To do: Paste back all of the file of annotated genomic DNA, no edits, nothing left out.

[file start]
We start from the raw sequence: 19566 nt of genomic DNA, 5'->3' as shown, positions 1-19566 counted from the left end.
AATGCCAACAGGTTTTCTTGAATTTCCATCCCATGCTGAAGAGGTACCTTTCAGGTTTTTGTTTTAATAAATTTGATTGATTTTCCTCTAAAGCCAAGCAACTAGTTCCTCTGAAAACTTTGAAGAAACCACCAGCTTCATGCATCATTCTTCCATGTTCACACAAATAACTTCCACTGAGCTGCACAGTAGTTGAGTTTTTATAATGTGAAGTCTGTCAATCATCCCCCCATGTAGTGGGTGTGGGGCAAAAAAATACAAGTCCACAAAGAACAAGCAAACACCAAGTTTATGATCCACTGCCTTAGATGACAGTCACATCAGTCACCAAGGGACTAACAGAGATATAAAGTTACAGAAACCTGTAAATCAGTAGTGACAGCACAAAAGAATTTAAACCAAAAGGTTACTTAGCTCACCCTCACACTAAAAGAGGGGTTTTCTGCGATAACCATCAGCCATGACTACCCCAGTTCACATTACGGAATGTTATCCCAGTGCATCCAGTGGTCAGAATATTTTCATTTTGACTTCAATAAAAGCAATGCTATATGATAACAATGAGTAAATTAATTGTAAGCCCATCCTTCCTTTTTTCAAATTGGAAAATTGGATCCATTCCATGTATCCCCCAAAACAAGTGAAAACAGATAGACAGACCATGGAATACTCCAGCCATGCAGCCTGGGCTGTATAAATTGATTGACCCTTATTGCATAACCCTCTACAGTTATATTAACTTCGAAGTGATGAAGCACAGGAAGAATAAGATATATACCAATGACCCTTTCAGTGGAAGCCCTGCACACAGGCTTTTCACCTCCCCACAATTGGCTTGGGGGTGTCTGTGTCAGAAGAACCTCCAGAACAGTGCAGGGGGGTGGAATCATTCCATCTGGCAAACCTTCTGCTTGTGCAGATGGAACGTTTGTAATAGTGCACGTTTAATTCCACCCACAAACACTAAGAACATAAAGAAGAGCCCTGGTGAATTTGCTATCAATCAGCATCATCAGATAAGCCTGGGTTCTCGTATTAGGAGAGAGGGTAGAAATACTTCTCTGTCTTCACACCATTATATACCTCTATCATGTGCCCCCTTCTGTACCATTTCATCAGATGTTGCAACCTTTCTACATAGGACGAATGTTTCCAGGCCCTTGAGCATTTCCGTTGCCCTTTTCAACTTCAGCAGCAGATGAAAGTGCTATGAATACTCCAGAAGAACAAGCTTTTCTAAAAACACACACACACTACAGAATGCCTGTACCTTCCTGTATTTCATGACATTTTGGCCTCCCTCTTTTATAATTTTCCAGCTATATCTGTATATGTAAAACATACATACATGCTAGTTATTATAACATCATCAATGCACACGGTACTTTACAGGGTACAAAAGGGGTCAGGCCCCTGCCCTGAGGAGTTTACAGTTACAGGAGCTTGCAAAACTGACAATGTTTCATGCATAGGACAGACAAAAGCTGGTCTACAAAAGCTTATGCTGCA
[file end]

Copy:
We start from the raw sequence: 19566 nt of genomic DNA, 5'->3' as shown, positions 1-19566 counted from the left end.
AATGCCAACAGGTTTTCTTGAATTTCCATCCCATGCTGAAGAGGTACCTTTCAGGTTTTTGTTTTAATAAATTTGATTGATTTTCCTCTAAAGCCAAGCAACTAGTTCCTCTGAAAACTTTGAAGAAACCACCAGCTTCATGCATCATTCTTCCATGTTCACACAAATAACTTCCACTGAGCTGCACAGTAGTTGAGTTTTTATAATGTGAAGTCTGTCAATCATCCCCCCATGTAGTGGGTGTGGGGCAAAAAAATACAAGTCCACAAAGAACAAGCAAACACCAAGTTTATGATCCACTGCCTTAGATGACAGTCACATCAGTCACCAAGGGACTAACAGAGATATAAAGTTACAGAAACCTGTAAATCAGTAGTGACAGCACAAAAGAATTTAAACCAAAAGGTTACTTAGCTCACCCTCACACTAAAAGAGGGGTTTTCTGCGATAACCATCAGCCATGACTACCCCAGTTCACATTACGGAATGTTATCCCAGTGCATCCAGTGGTCAGAATATTTTCATTTTGACTTCAATAAAAGCAATGCTATATGATAACAATGAGTAAATTAATTGTAAGCCCATCCTTCCTTTTTTCAAATTGGAAAATTGGATCCATTCCATGTATCCCCCAAAACAAGTGAAAACAGATAGACAGACCATGGAATACTCCAGCCATGCAGCCTGGGCTGTATAAATTGATTGACCCTTATTGCATAACCCTCTACAGTTATATTAACTTCGAAGTGATGAAGCACAGGAAGAATAAGATATATACCAATGACCCTTTCAGTGGAAGCCCTGCACACAGGCTTTTCACCTCCCCACAATTGGCTTGGGGGTGTCTGTGTCAGAAGAACCTCCAGAACAGTGCAGGGGGGTGGAATCATTCCATCTGGCAAACCTTCTGCTTGTGCAGATGGAACGTTTGTAATAGTGCACGTTTAATTCCACCCACAAACACTAAGAACATAAAGAAGAGCCCTGGTGAATTTGCTATCAATCAGCATCATCAGATAAGCCTGGGTTCTCGTATTAGGAGAGAGGGTAGAAATACTTCTCTGTCTTCACACCATTATATACCTCTATCATGTGCCCCCTTCTGTACCATTTCATCAGATGTTGCAACCTTTCTACATAGGACGAATGTTTCCAGGCCCTTGAGCATTTCCGTTGCCCTTTTCAACTTCAGCAGCAGATGAAAGTGCTATGAATACTCCAGAAGAACAAGCTTTTCTAAAAACACACACACACTACAGAATGCCTGTACCTTCCTGTATTTCATGACATTTTGGCCTCCCTCTTTTATAATTTTCCAGCTATATCTGTATATGTAAAACATACATACATGCTAGTTATTATAACATCATCAATGCACACGGTACTTTACAGGGTACAAAAGGGGTCAGGCCCCTGCCCTGAGGAGTTTACAGTTACAGGAGCTTGCAAAACTGACAATGTTTCATGCATAGGACAGACAAAAGCTGGTCTACAAAAGCTTATGCTGCA